If California were to adopt a high-cost - high-aid model to fund its three systems of public higher education, low- and moderate-income students surely would find it much more difficult to afford a college education. The reasons for this outcome should be obvious to even the most casual observer of higher education funding. First, the impetus to adopt such a funding system would have to come from political pressures to reduce the cost of these institutions to the taxpayer. The change would be sold quite cynically as a way to lower taxes using the usual, but fallacious, claim that Californians are overtaxed (in fact some 35 states have higher state and local taxes than California). Clearly, if such a change were to come about the Legislature would hardly turn around and spend an equivalent amount of tax dollars on student aid.
Second, it's highly unlikely that collecting "market cost" tuition from the minority of U.C., CSU, and community college students who might be able to afford such high tuition rates would come close to covering the cost of operations. Thus, little of that money would be available for student aid for the majority of students who would need it. The only hope for the three systems would be to recover "market cost" tuition from those receiving student-aid; and, that would happen only if those students are willing to take on much higher levels of student loan indebtedness. There are some who might be willing to chance that. Others, will choose to reduce the number of units that they take so that they can work more hours to obtain the funds they need to pay the much higher tuition. In the process this group will take much longer to complete their degrees, raising the likelihood that they will drop out before graduating.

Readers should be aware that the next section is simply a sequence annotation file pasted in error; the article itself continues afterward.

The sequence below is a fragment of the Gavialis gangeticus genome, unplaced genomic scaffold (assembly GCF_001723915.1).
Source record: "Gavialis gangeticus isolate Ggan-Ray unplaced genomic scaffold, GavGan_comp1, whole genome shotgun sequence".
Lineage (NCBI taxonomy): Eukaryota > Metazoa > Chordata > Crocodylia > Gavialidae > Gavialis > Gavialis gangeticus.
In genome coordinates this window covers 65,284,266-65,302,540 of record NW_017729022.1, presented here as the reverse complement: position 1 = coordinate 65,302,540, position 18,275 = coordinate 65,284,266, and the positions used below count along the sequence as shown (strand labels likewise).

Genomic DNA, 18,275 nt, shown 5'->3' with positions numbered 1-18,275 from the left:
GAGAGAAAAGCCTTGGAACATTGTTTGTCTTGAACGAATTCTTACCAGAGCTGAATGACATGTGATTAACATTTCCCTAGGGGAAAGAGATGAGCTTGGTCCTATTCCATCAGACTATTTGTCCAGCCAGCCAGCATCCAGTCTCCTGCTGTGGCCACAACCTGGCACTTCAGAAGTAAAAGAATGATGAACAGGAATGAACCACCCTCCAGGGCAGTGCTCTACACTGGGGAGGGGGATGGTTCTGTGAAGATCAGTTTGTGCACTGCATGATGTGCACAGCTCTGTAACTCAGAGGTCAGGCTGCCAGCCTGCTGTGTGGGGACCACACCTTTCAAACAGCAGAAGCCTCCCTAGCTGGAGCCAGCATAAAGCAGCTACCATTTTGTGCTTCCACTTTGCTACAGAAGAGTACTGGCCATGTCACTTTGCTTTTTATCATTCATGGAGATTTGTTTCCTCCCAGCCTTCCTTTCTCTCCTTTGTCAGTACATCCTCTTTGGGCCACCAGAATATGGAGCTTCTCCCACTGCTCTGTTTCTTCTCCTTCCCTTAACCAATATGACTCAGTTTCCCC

But many students from the poorest families will find the prospect of a lifetime of indebtedness to pay for a college education so daunting that they simply would give up any hope for obtaining a college degree.
Perhaps the weakest aspect of Tierney's proposal to radically change the way in which public higher education is funded in California is that it considers only the costs to the taxpayer of funding the U.C., CSU, and community college system and does not consider the value that taxpayers receive in return for their support. In addition, Tierney's proposal does not take into account the possible unintended consequences of moving entirely to a high-cost - high-aid model.
From a purely financial standpoint taxpayer support of public higher education is an investment, not a cost. It has been well established that for every tax dollar spent on public higher education the state receives more than three dollars in increased tax revenues. It is no secret that college graduates generally earn more money than those who do not go to college. As a consequence, they pay more in taxes. However, the increased tax revenues are only a part of the picture. The public systems of higher education produce a wide range of educated people who are needed to help make society function -- teachers, nurses, social workers and the like. These are not the highest paid of professions, but they are necessary nevertheless. The most severe unintended consequence of moving to a high-cost - high-aid model would be to deter students from choosing careers such as these. After all, when a student graduates from college with tens of thousands of dollars of loans to pay off, he or she is going to look for the best paying job available.
It seems to the IP that biggest losers under Tierney's funding proposal will be students from low- and middle-income families; and, the biggest winners will be the money lenders who would stand to collect thousands of dollars in interest payments from each student who is forced to use large loans to fund his or her education.